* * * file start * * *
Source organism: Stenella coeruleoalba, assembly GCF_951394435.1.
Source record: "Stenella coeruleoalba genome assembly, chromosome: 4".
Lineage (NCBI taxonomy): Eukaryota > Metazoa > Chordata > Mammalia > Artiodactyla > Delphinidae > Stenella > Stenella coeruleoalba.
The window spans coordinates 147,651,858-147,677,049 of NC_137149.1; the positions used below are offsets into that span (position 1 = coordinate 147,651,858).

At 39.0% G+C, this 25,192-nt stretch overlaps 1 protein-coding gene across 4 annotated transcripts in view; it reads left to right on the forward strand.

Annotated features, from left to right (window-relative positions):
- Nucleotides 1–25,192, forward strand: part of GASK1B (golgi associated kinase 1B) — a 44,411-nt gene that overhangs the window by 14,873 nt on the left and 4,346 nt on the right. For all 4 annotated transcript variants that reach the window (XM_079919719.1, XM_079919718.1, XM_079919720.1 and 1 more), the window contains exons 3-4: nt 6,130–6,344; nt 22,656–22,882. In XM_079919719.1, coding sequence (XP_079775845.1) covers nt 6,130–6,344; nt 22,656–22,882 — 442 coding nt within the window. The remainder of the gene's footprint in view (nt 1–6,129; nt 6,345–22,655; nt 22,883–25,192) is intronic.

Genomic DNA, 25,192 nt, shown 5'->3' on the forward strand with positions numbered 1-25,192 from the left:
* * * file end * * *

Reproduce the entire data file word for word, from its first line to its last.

Source organism: Stenella coeruleoalba, assembly GCF_951394435.1.
Source record: "Stenella coeruleoalba genome assembly, chromosome: 4".
Lineage (NCBI taxonomy): Eukaryota > Metazoa > Chordata > Mammalia > Artiodactyla > Delphinidae > Stenella > Stenella coeruleoalba.
The window spans coordinates 147,651,858-147,677,049 of NC_137149.1; the positions used below are offsets into that span (position 1 = coordinate 147,651,858).

At 39.0% G+C, this 25,192-nt stretch overlaps 1 protein-coding gene across 4 annotated transcripts in view; it reads left to right on the forward strand.

Annotated features, from left to right (window-relative positions):
- Nucleotides 1–25,192, forward strand: part of GASK1B (golgi associated kinase 1B) — a 44,411-nt gene that overhangs the window by 14,873 nt on the left and 4,346 nt on the right. For all 4 annotated transcript variants that reach the window (XM_079919719.1, XM_079919718.1, XM_079919720.1 and 1 more), the window contains exons 3-4: nt 6,130–6,344; nt 22,656–22,882. In XM_079919719.1, coding sequence (XP_079775845.1) covers nt 6,130–6,344; nt 22,656–22,882 — 442 coding nt within the window. The remainder of the gene's footprint in view (nt 1–6,129; nt 6,345–22,655; nt 22,883–25,192) is intronic.

Genomic DNA, 25,192 nt, shown 5'->3' on the forward strand with positions numbered 1-25,192 from the left: